And you should not let yourself be confused in your solitude by the fact that there is some thing in you that wants to move out of it. This very wish, if you use it calmly and prudently and like a tool, will help you spread out your solitude over a great distance. Most people have (with the help of conventions) turned their solutions toward what is easy and toward the easiest side of the easy; but it is clear that we must trust in what is difficult; everything alive trusts in it, everything, in Nature grows and defends itself any way it can and is spontaneously itself, tries to be itself at all costs and against all opposition. We know little, but that we must trust in what is difficult is a certainty that will never abandon us; it is good to be solitary, for solitude is difficult; that something is difficult must be one more reason for us to do it.
It is also good to love: because love is difficult. For one human being to love another human being: that is perhaps the most difficult task that has been entrusted to us, the ultimate task, the final test and proof, the work for which all other work is merely preparation. That is why young people, who are beginners in everything, are not yet capable of love: it is something they must learn. With their whole being, with all their forces, gathered around their solitary, anxious, upward-beating heart, they must learn to love. But learning-time is always a long, secluded time, and therefore loving, for a long time ahead and far on into life, is: solitude, a heightened and deepened kind of aloneness for the person who loves. Loving does not at first mean merging, surrendering, and uniting with another person (for what would a union be of two people who are unclarified, unfinished, and still incoherent?), it is a high inducement for the individual to ripen, to become something in himself, to become world, to become world in himself for the sake of another person; it is a great, demanding claim on him, something that chooses him and calls him to vast distances. Only in this sense, as the task of working on themselves (“to hearken and to hammer day and night”), may young people use the love that is given to them. Merging and surrendering and every kind of communion is not for them (who must still, for a long, long time, save and gather themselves); it is the ultimate, is perhaps that for which human lives are as yet barely large enough.”
And one more:
I don’t really have anything long-winded or insightful to say about this excerpt from Cloud Atlas by David Mitchell. The book is incredible, but it’s a heavy read that I’ve only read it twice. The passage below, however, I read several times a year. In particular, I tend to read it when a good friend of mine “bumps” it, which is usually when he senses that I’m becoming too cynical about life or the world. I always read it slowly at first, the fever-fast in the second voice (you’ll see). And then I stop just before the last line… and, somehow, afterward it feels like I just went to church. And I try to do something, however small, about all the gun violence in Chicago.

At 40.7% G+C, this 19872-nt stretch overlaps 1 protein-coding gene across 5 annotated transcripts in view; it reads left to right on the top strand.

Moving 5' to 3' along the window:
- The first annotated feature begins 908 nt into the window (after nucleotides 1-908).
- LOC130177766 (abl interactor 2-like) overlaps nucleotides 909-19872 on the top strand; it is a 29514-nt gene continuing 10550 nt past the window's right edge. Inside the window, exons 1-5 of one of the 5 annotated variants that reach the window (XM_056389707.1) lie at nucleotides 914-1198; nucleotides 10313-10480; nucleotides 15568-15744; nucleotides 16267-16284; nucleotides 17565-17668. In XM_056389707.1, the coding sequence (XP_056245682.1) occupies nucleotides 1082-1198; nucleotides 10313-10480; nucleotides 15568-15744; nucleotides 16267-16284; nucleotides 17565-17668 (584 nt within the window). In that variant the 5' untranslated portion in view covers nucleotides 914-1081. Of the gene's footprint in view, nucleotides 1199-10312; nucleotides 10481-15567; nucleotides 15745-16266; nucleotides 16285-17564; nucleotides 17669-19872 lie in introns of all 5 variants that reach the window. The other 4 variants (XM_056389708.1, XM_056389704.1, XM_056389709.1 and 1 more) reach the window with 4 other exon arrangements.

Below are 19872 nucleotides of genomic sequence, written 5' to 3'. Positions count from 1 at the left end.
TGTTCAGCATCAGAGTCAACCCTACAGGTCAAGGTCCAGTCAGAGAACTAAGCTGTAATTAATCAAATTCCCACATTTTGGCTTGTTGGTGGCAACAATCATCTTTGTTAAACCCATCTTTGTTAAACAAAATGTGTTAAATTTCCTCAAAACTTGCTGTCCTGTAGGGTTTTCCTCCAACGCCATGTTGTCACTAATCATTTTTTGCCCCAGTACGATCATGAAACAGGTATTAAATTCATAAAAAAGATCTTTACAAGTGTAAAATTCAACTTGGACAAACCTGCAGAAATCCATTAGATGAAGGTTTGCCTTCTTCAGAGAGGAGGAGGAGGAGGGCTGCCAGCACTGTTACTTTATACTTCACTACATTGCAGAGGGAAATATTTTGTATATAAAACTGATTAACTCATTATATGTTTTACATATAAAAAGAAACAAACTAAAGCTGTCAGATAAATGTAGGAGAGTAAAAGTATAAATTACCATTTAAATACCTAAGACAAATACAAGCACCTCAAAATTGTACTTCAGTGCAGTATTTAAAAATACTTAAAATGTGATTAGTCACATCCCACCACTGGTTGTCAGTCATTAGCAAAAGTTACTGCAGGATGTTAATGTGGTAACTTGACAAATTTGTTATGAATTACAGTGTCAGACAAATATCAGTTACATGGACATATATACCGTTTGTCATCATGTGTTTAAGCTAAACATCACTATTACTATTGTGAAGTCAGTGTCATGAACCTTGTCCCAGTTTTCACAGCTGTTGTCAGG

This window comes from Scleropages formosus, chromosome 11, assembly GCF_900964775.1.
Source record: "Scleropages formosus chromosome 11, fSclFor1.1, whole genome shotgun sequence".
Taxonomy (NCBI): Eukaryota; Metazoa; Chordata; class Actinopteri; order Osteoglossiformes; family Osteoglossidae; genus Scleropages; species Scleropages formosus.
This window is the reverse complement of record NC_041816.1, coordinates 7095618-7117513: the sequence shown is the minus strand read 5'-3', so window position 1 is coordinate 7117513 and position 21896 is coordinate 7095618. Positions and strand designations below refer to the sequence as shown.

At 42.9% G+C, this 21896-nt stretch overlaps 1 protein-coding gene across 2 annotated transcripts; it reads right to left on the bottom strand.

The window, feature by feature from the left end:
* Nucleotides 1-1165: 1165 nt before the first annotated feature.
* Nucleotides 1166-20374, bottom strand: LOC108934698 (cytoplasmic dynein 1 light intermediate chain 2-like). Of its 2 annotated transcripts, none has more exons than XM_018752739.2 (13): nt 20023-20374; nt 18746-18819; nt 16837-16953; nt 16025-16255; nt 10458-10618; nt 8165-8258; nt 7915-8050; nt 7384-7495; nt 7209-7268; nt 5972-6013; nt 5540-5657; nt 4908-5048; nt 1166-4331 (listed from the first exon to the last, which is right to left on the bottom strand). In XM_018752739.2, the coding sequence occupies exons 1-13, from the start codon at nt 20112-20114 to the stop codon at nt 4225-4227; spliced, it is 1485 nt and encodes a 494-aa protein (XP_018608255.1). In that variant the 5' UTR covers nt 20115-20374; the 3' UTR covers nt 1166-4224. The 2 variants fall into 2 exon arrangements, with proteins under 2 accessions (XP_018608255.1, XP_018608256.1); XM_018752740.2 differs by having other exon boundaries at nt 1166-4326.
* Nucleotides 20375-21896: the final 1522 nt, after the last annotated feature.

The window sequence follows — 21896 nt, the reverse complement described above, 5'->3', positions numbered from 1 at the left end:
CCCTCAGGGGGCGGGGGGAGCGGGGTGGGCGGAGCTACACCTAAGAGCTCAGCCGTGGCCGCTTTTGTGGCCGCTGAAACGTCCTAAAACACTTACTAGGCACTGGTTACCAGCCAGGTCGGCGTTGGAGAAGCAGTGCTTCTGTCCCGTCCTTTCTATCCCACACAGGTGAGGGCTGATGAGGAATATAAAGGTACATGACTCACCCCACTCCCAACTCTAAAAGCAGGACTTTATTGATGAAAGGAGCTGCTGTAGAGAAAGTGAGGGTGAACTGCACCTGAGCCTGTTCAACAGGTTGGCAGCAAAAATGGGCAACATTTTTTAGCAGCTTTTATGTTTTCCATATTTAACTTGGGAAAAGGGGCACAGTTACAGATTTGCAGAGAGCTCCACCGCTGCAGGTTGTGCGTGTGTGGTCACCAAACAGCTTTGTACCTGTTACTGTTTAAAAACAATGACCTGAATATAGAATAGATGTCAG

My recent adventures have made me quite the philosopher, especially at night, when I hear naught but the stream grinding boulders into pebbles through an unhurried eternity. My thoughts flow thus. Scholars discern motions in history & formulate these motions into rules that govern the rises & falls of civilizations. My belief runs contrary, however. To wit: history admits no rules; only outcomes.
What precipitates outcomes? Vicious acts & virtuous acts.
What precipitates acts? Belief.
Belief is both prize & battlefield, within the mind & in the mind’s mirror, the world. If we believe humanity is a ladder of tribes, a colosseum of confrontation, exploitation & bestiality, such a humanity is surely brought into being, & history’s Horroxes, Boerhaaves & Gooses shall prevail. You & I, the moneyed, the privileged, the fortunate, shall not fare so badly in this world, provided our luck holds. What of it if our consciences itch? Why undermine the dominance of our race, our gunships, our heritage & our legacy? Why fight the ‘natural’ (oh, weaselly word!) order of things?
Why? Because of this: – one fine day, a purely predatory world shall consume itself. Yes, the devil shall take the hindmost until the foremost is the hindmost. In an individual, selfishness uglifies the soul; for the human species, selfishness is extinction.
Is this the entropy written within our nature?
If we believe that humanity may transcend tooth & claw, if we believe divers races & creeds can share this world as peaceably as the orphans share their candlenut tree, if we believe leaders must be just, violence muzzled, power accountable & the riches of the Earth & its Oceans shared equitably, such a world will come to pass. I am not deceived. It is the hardest of worlds to make real. Tortuous advances won over generations can be lost by a single stroke of a myopic president’s pen or a vainglorious general’s sword.
A life spent shaping a world I want Jackson to inherit, not one I fear Jackson shall inherit, this strikes me as a life worth the living. Upon my return to San Francisco, I shall pledge myself to the Abolitionist cause, because I owe my life to a self-freed slave & because I must begin somewhere.
I hear my father-in-law’s response. ‘Oho, fine, Whiggish sentiments, Adam. But don’t tell me about justice! Ride to Tennessee on an ass & convince the red-necks that they are merely white-washed negroes & their negroes are black-washed Whites! Sail to the Old World, tell ’em their imperial slaves’ rights are as inalienable as the Queen of Belgium’s! Oh, you’ll grow hoarse, poor & grey in caucuses! You’ll be spat on, shot at, lynched, pacified with medals, spurned by backwoodsmen! Crucified! Naive, dreaming Adam. He who would do battle with the many-headed hydra of human nature must pay a world of pain & his family must pay it along with him! & only as you gasp your dying breath shall you understand, your life amounted to no more than one drop in a limitless ocean!’
Yet what is any ocean but a multitude of drops?
Find the entire thread here.